UN Says CAR Seeing Worst Violence of Civil War

ICC Note

Surging Violence in the Central African Republic has led to a large increase in displacement of people. According to the UN, 2017 saw the worst displacement and violence since the beginning of the conflict in 2013. Nearly one-quarter of the 4.6 million person population, has either become an IDP or a refugee in a neighboring country. The conflict is between Muslim Seleka rebels and anti-Balaka Christian and animist forces. 

01/26/2018 CAR (UN.org) Surging violence in the Central African Republic (CAR) has put unprecedented numbers of people on the run, the United Nations refugee agency said Tuesday, reporting that hungry, desperate arrivals being registered in neighbouring Chad say their houses have been torched and that armed groups are “killing anyone in their way.”

Overall, the Office of the UN High Commissioner for Refugees said the violence has pushed displacement to its highest levels since the start of the violence in 2013, moreover, estimates show that almost half the population is now food insecure and some 2.5 million people need humanitarian assistance.

“Data as of the end of December shows that 688,700 people were displaced internally – 60 per cent more than just a year ago,” Adrian Edwards, UNHCR spokesperson told reporters at today’s regular press briefing in Geneva.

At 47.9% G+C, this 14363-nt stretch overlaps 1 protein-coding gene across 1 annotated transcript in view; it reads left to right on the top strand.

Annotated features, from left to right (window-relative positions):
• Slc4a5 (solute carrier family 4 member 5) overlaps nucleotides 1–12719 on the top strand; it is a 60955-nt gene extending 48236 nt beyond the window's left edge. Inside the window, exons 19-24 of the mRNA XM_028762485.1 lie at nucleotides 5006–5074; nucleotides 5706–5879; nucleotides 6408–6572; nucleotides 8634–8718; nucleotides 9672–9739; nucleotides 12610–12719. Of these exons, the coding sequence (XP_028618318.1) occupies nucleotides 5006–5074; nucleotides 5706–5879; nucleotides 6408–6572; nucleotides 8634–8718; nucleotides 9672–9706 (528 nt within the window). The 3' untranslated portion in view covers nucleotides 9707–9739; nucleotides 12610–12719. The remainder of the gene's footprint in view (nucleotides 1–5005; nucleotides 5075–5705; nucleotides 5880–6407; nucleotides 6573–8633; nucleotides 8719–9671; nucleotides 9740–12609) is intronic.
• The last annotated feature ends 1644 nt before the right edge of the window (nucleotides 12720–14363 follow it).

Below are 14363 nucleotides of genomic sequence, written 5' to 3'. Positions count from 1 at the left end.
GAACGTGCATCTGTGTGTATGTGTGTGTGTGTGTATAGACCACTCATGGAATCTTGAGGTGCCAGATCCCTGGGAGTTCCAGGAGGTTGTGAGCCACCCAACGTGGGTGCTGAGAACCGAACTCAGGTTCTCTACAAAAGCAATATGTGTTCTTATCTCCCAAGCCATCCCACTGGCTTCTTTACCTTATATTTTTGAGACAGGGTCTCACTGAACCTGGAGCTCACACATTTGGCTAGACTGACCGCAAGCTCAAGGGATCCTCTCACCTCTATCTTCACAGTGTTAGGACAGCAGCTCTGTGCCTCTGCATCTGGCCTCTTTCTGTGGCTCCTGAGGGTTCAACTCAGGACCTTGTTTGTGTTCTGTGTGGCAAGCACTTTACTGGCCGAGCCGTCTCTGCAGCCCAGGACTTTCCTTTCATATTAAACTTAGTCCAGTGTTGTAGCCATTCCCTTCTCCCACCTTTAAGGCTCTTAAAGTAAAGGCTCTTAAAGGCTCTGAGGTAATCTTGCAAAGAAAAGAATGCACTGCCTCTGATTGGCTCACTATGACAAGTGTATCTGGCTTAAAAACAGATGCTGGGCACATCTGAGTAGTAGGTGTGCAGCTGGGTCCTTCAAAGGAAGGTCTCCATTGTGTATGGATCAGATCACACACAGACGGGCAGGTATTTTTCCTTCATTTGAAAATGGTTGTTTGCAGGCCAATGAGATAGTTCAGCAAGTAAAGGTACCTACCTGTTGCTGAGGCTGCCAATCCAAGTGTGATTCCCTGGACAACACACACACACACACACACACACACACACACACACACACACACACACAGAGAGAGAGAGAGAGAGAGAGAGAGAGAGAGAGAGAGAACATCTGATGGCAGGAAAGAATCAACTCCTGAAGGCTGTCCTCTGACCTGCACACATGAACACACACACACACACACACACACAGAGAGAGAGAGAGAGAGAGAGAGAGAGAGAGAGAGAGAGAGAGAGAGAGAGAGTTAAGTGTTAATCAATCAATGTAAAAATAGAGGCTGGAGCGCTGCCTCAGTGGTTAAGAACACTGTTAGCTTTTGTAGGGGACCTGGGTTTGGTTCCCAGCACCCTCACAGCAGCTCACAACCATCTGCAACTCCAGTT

Meanwhile, 542,380 CAR refugees are in neighbouring countries, a 12 per cent increase compared to last year.

“For a country whose population is estimated at around 4.6 million, these two figures combined represent an astonishing level of suffering and people in need,” he added.

Clashes between the mainly Muslim Séléka rebel coalition and anti-Balaka militia, which are mostly Christian, plunged the country into civil conflict in 2013. Hundreds of thousands of people have been uprooted and have fled to neighbouring Cameroon, Democratic Republic of the Congo (DRC), Chad and the Republic of Congo for safety.

 

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